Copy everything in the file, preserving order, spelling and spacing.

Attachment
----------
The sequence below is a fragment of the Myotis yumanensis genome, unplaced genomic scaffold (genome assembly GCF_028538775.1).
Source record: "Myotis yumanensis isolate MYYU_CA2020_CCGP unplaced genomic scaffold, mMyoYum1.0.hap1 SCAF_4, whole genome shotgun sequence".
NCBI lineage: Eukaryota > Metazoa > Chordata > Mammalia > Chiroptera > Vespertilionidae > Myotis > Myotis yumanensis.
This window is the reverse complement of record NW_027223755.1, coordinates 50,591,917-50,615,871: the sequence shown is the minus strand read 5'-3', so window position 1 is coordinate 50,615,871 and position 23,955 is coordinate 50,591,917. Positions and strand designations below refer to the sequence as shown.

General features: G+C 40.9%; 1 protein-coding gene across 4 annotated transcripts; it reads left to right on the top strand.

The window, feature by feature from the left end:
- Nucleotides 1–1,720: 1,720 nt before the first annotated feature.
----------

The sequence below is a fragment of the Myotis yumanensis genome, unplaced genomic scaffold (genome assembly GCF_028538775.1).
Source record: "Myotis yumanensis isolate MYYU_CA2020_CCGP unplaced genomic scaffold, mMyoYum1.0.hap1 SCAF_4, whole genome shotgun sequence".
NCBI lineage: Eukaryota > Metazoa > Chordata > Mammalia > Chiroptera > Vespertilionidae > Myotis > Myotis yumanensis.
This window is the reverse complement of record NW_027223755.1, coordinates 50,591,917-50,615,871: the sequence shown is the minus strand read 5'-3', so window position 1 is coordinate 50,615,871 and position 23,955 is coordinate 50,591,917. Positions and strand designations below refer to the sequence as shown.

General features: G+C 40.9%; 1 protein-coding gene across 4 annotated transcripts; it reads left to right on the top strand.

The window, feature by feature from the left end:
- Nucleotides 1–1,720: 1,720 nt before the first annotated feature.